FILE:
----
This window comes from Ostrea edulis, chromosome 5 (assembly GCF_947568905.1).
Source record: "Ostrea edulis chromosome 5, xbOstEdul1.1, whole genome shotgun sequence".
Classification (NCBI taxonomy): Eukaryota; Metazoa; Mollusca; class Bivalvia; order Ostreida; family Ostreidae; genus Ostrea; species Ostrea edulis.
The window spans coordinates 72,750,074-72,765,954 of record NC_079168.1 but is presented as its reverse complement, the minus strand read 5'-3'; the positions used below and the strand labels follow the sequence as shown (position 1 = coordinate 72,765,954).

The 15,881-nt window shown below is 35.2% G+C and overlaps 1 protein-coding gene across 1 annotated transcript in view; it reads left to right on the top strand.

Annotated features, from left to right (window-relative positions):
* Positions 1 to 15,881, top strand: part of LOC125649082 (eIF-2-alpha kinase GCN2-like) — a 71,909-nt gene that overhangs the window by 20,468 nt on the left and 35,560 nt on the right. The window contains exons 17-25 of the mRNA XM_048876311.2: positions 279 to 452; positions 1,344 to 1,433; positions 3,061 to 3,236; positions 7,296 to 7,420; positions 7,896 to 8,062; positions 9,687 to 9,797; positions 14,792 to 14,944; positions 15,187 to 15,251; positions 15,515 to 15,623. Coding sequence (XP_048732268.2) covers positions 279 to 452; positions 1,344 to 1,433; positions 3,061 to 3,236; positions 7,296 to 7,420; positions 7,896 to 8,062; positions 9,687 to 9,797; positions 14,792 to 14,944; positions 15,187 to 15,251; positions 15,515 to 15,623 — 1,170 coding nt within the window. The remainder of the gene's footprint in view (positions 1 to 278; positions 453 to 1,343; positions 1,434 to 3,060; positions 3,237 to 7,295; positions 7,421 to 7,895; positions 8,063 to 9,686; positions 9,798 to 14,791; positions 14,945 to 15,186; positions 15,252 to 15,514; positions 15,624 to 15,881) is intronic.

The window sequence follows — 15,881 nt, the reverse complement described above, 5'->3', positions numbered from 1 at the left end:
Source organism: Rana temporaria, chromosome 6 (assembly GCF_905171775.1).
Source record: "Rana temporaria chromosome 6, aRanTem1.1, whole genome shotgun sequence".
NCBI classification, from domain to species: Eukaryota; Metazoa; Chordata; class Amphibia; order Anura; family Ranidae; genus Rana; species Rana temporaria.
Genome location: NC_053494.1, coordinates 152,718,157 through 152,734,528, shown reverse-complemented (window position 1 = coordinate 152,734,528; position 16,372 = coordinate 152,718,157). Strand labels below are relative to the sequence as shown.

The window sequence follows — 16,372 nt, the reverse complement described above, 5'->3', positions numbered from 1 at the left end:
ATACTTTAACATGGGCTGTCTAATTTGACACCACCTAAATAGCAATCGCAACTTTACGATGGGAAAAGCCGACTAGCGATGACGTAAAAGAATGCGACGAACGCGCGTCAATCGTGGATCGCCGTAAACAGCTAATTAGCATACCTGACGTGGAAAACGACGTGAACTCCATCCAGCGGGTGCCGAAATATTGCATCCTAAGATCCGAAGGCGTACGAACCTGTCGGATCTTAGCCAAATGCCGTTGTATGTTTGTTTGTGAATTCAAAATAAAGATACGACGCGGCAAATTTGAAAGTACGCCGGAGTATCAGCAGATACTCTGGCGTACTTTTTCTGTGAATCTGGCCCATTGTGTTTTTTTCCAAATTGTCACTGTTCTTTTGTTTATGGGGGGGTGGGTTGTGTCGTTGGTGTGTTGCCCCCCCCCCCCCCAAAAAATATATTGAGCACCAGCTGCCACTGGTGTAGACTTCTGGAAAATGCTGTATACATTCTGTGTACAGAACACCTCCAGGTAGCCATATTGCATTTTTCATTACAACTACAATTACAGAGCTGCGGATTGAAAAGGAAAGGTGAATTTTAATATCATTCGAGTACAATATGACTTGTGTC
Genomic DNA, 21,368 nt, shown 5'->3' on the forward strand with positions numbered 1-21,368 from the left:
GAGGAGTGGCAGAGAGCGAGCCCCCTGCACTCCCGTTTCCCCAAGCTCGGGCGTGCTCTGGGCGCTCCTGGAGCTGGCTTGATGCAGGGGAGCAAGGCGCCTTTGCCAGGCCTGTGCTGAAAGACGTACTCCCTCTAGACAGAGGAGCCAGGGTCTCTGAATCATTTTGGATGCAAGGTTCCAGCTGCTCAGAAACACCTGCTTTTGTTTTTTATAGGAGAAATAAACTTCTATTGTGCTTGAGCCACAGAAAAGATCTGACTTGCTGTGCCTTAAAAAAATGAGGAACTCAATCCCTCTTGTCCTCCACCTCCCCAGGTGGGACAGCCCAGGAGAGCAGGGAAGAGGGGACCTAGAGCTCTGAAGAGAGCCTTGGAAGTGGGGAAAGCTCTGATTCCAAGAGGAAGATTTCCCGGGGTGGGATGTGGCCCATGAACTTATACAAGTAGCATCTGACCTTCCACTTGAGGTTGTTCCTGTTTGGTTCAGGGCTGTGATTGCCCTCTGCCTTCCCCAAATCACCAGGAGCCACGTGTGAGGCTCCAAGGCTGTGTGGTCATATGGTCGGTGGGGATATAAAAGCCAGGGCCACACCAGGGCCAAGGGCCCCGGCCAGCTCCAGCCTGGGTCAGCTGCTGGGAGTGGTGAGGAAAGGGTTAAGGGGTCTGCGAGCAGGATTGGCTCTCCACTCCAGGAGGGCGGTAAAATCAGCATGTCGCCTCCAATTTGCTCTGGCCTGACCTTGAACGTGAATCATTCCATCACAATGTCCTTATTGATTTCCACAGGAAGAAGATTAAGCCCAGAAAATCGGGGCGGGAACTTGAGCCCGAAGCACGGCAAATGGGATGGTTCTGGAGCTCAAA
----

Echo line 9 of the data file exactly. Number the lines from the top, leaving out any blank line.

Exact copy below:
Source organism: Rana temporaria, chromosome 6 (assembly GCF_905171775.1).